And remember -- work rules and hiring practices are just as important as wages.

Monday, November 23, 2015

With Bel Edwards win, Louisiana set to expand Medicaid

A quiet legislative maneuver from last Spring combined with an unexpected triumph of Democrat John Bel Edwards in the governor's race makes it nearly certain the Louisiana will become the 31st state -- and second in the former confederacy --  to expand Medicaid.

On Saturday, Edwards, who strongly favors expansion, easily defeated sitting U.S Sen. David Vitter in Louisiana's gubernatorial run-off election (after throwing this haymaker on the airwaves). Edwards' replacement of Bobby Jindal in itself removes a massive obstacle to the Medicaid expansion, as Jindal is an implacable (and inexplicable) foe of covering 242,000 uninsured Louisianans.

However, the state legislative majorities remain firmly in GOP hands in Louisiana. This phenomenon has stalled governors who have wanted to accept the expansion: just ask Jay Nixon in Missouri, Terry McAuliffe in Virginia and (until recently) Steve Bullock in Montana.

But the good news is that the legislature in Louisiana already has acted. Well, sort of. The legislature has rejected multiple bills expanding Medicaid in 2013, 2014 and 2015. However, in 2015 both houses passed a joint resolution laying out circumstances under which the state can expand Medicaid. The resolution creates a mechanism under which -- if a new governor assents -- the department of health and hospitals will set a fee on hospital systems to fund any state portion of the Medicaid expansion. Hospitals will likely be fine with this, as the bill exempts the smallest providers and in any case accepting federal Medicaid dollars will pump a much greater amount of funding back into the system.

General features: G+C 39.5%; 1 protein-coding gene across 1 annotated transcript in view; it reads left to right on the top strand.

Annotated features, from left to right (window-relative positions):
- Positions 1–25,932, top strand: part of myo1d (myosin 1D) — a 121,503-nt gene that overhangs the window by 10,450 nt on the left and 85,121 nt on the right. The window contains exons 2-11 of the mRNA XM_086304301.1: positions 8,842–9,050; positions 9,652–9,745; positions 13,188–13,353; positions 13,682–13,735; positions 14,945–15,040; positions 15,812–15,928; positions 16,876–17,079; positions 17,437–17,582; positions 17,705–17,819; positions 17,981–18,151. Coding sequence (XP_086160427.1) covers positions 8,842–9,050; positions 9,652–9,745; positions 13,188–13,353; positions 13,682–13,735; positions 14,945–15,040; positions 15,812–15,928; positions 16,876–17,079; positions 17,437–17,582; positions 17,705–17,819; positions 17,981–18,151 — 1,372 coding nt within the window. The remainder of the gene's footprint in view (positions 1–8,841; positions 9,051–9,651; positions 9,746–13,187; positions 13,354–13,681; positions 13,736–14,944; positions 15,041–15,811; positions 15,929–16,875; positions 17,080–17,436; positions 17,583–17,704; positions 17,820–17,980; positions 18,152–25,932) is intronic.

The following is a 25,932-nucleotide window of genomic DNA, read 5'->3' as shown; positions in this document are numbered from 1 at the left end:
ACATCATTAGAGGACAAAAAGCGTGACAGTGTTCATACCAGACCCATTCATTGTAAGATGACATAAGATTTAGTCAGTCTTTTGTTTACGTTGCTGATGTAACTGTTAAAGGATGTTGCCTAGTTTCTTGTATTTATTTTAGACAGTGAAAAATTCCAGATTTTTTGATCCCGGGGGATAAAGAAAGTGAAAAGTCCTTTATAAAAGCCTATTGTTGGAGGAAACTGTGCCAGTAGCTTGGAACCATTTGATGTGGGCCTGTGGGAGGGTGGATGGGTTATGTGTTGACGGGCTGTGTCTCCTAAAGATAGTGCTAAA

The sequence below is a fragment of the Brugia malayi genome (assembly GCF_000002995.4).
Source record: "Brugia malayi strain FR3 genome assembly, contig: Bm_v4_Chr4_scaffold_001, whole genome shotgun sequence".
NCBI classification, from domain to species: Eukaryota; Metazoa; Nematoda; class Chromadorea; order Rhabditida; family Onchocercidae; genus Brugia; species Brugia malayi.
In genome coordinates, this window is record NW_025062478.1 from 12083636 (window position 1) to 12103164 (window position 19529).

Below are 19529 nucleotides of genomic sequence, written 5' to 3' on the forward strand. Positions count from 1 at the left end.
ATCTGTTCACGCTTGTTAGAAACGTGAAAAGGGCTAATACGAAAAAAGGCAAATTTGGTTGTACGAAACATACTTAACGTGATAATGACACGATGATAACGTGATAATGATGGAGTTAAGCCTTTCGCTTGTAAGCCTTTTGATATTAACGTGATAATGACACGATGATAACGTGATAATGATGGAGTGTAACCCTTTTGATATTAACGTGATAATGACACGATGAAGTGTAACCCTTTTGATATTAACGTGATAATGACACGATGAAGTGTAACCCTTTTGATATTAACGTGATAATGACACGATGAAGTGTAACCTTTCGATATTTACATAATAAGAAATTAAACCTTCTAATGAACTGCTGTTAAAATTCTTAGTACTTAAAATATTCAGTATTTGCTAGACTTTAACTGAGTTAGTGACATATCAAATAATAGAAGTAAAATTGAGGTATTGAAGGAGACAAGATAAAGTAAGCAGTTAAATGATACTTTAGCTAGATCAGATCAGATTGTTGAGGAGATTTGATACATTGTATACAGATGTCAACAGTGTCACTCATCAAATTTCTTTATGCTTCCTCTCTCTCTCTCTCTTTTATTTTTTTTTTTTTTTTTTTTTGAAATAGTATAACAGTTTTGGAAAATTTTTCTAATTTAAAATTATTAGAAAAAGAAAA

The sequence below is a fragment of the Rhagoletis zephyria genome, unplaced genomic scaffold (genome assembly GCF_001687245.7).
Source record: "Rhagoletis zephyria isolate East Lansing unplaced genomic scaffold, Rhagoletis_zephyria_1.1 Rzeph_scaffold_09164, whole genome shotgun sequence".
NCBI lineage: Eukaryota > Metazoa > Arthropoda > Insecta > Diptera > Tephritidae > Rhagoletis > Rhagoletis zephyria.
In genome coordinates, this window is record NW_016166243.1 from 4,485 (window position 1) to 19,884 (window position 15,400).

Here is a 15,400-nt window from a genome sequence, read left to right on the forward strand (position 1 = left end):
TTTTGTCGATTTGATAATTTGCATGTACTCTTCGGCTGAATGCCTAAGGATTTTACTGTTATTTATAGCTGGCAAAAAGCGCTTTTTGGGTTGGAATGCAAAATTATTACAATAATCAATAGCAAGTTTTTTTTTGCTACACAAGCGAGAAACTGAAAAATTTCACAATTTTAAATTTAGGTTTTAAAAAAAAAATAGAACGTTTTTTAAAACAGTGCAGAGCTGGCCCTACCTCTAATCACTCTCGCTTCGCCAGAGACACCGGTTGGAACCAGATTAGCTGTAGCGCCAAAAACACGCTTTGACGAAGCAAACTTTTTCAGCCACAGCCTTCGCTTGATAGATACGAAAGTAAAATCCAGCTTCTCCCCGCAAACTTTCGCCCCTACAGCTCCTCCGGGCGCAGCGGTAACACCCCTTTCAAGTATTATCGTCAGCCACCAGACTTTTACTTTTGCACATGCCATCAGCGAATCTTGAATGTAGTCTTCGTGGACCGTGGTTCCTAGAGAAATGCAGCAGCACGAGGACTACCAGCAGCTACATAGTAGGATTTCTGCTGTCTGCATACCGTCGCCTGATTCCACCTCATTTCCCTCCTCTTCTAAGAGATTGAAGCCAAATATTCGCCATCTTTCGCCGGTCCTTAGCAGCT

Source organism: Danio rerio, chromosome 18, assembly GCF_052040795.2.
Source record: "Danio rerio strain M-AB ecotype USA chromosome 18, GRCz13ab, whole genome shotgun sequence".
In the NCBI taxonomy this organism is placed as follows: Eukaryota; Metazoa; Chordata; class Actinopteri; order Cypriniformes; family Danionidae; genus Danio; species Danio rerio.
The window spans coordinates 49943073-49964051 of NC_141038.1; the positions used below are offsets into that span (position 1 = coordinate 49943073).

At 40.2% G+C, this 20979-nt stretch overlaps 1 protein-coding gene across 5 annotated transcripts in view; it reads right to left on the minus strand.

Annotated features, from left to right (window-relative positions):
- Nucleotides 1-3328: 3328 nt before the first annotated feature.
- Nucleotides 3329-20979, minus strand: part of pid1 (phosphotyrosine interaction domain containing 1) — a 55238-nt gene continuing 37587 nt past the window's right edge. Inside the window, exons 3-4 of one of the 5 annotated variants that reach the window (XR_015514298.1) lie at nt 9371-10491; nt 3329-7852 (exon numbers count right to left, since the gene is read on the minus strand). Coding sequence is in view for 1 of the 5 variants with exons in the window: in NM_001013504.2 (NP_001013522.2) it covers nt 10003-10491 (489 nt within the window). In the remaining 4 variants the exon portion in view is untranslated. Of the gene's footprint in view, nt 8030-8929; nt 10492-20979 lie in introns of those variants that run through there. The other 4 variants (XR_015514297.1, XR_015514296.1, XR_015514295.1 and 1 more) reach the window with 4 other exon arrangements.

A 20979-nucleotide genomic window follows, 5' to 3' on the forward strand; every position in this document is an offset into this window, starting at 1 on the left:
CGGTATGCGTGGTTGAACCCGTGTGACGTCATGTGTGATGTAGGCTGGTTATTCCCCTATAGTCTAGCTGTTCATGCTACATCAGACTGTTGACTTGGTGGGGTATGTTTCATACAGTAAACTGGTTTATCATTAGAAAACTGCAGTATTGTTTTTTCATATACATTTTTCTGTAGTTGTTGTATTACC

In short, the legislature isn't exactly pushing for an expansion, but it is devolving its power to set up a mechanism under which a governor can chose to take it. That's exactly the opposite of what Texas did in 2013, when it took away the governor's power to accept the expansion in order to make it less likely that the state would take it.

So in any case, at least we're stumbling forward toward doing the right thing -- after we've tried everything else, of course, but I'll take it.  

Finally, note that this happening is further evidence of two important points.

First, Republican resistance to the Obamacare remains strong and widespread, but continues to slowly erode at the state level.

Second, quite simply is that elections still matter. Each of the four major contenders in the Louisiana gubernatorial race, including the three Republicans, expressed openness to expanding Medicaid. However, Edwards was the most consistent and strident supporter of expansion and is the least likely to impose conditions on expansion that would hurt recipients.